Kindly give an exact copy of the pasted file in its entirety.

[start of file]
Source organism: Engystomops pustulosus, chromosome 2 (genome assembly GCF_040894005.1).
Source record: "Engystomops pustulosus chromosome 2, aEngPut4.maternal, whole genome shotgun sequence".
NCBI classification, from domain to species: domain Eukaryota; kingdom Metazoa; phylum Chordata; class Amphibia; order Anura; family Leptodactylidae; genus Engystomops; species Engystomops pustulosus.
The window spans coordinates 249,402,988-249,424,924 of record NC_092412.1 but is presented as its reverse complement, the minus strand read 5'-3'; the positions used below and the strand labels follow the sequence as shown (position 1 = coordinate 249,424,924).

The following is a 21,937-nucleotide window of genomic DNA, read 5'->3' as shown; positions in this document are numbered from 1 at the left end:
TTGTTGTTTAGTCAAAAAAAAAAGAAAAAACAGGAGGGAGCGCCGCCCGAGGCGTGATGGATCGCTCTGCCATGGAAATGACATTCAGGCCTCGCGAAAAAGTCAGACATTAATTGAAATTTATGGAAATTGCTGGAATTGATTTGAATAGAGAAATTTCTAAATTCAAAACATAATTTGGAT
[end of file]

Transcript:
Source organism: Engystomops pustulosus, chromosome 2 (genome assembly GCF_040894005.1).
Source record: "Engystomops pustulosus chromosome 2, aEngPut4.maternal, whole genome shotgun sequence".
NCBI classification, from domain to species: domain Eukaryota; kingdom Metazoa; phylum Chordata; class Amphibia; order Anura; family Leptodactylidae; genus Engystomops; species Engystomops pustulosus.
The window spans coordinates 249,402,988-249,424,924 of record NC_092412.1 but is presented as its reverse complement, the minus strand read 5'-3'; the positions used below and the strand labels follow the sequence as shown (position 1 = coordinate 249,424,924).

The following is a 21,937-nucleotide window of genomic DNA, read 5'->3' as shown; positions in this document are numbered from 1 at the left end:
TTGTTGTTTAGTCAAAAAAAAAAGAAAAAACAGGAGGGAGCGCCGCCCGAGGCGTGATGGATCGCTCTGCCATGGAAATGACATTCAGGCCTCGCGAAAAAGTCAGACATTAATTGAAATTTATGGAAATTGCTGGAATTGATTTGAATAGAGAAATTTCTAAATTCAAAACATAATTTGGAT